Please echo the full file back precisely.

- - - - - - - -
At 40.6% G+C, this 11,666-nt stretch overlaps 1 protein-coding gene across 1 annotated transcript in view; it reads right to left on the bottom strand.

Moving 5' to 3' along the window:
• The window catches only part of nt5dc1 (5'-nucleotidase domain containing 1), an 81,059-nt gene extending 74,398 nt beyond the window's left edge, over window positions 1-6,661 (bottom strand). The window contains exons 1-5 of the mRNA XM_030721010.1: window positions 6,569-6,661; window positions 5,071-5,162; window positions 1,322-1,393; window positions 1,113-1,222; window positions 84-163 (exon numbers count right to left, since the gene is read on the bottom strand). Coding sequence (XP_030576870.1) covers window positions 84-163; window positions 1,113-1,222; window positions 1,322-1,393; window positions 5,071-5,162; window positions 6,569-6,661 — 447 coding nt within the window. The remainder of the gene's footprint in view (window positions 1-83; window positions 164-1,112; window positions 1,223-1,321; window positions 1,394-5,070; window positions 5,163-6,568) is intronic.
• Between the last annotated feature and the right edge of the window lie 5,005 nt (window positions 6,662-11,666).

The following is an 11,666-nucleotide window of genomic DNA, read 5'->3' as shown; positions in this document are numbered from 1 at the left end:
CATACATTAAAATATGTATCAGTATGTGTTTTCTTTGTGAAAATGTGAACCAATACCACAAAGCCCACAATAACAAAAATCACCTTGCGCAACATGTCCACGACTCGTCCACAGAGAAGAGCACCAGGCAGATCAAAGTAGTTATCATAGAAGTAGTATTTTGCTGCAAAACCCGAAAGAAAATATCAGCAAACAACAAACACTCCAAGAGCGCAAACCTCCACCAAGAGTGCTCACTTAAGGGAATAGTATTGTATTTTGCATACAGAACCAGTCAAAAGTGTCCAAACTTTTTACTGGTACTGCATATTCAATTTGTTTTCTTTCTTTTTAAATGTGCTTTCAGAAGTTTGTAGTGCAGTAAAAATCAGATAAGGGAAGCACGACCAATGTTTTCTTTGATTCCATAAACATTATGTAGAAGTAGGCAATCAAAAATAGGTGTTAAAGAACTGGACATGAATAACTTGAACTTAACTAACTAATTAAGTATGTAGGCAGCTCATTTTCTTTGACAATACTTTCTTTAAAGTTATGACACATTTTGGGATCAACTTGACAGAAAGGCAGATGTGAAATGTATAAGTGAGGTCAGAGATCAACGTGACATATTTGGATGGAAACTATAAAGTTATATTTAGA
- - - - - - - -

At 40.6% G+C, this 11,666-nt stretch overlaps 1 protein-coding gene across 1 annotated transcript in view; it reads right to left on the bottom strand.

Moving 5' to 3' along the window:
• The window catches only part of nt5dc1 (5'-nucleotidase domain containing 1), an 81,059-nt gene extending 74,398 nt beyond the window's left edge, over window positions 1-6,661 (bottom strand). The window contains exons 1-5 of the mRNA XM_030721010.1: window positions 6,569-6,661; window positions 5,071-5,162; window positions 1,322-1,393; window positions 1,113-1,222; window positions 84-163 (exon numbers count right to left, since the gene is read on the bottom strand). Coding sequence (XP_030576870.1) covers window positions 84-163; window positions 1,113-1,222; window positions 1,322-1,393; window positions 5,071-5,162; window positions 6,569-6,661 — 447 coding nt within the window. The remainder of the gene's footprint in view (window positions 1-83; window positions 164-1,112; window positions 1,223-1,321; window positions 1,394-5,070; window positions 5,163-6,568) is intronic.
• Between the last annotated feature and the right edge of the window lie 5,005 nt (window positions 6,662-11,666).

The following is an 11,666-nucleotide window of genomic DNA, read 5'->3' as shown; positions in this document are numbered from 1 at the left end:
CATACATTAAAATATGTATCAGTATGTGTTTTCTTTGTGAAAATGTGAACCAATACCACAAAGCCCACAATAACAAAAATCACCTTGCGCAACATGTCCACGACTCGTCCACAGAGAAGAGCACCAGGCAGATCAAAGTAGTTATCATAGAAGTAGTATTTTGCTGCAAAACCCGAAAGAAAATATCAGCAAACAACAAACACTCCAAGAGCGCAAACCTCCACCAAGAGTGCTCACTTAAGGGAATAGTATTGTATTTTGCATACAGAACCAGTCAAAAGTGTCCAAACTTTTTACTGGTACTGCATATTCAATTTGTTTTCTTTCTTTTTAAATGTGCTTTCAGAAGTTTGTAGTGCAGTAAAAATCAGATAAGGGAAGCACGACCAATGTTTTCTTTGATTCCATAAACATTATGTAGAAGTAGGCAATCAAAAATAGGTGTTAAAGAACTGGACATGAATAACTTGAACTTAACTAACTAATTAAGTATGTAGGCAGCTCATTTTCTTTGACAATACTTTCTTTAAAGTTATGACACATTTTGGGATCAACTTGACAGAAAGGCAGATGTGAAATGTATAAGTGAGGTCAGAGATCAACGTGACATATTTGGATGGAAACTATAAAGTTATATTTAGA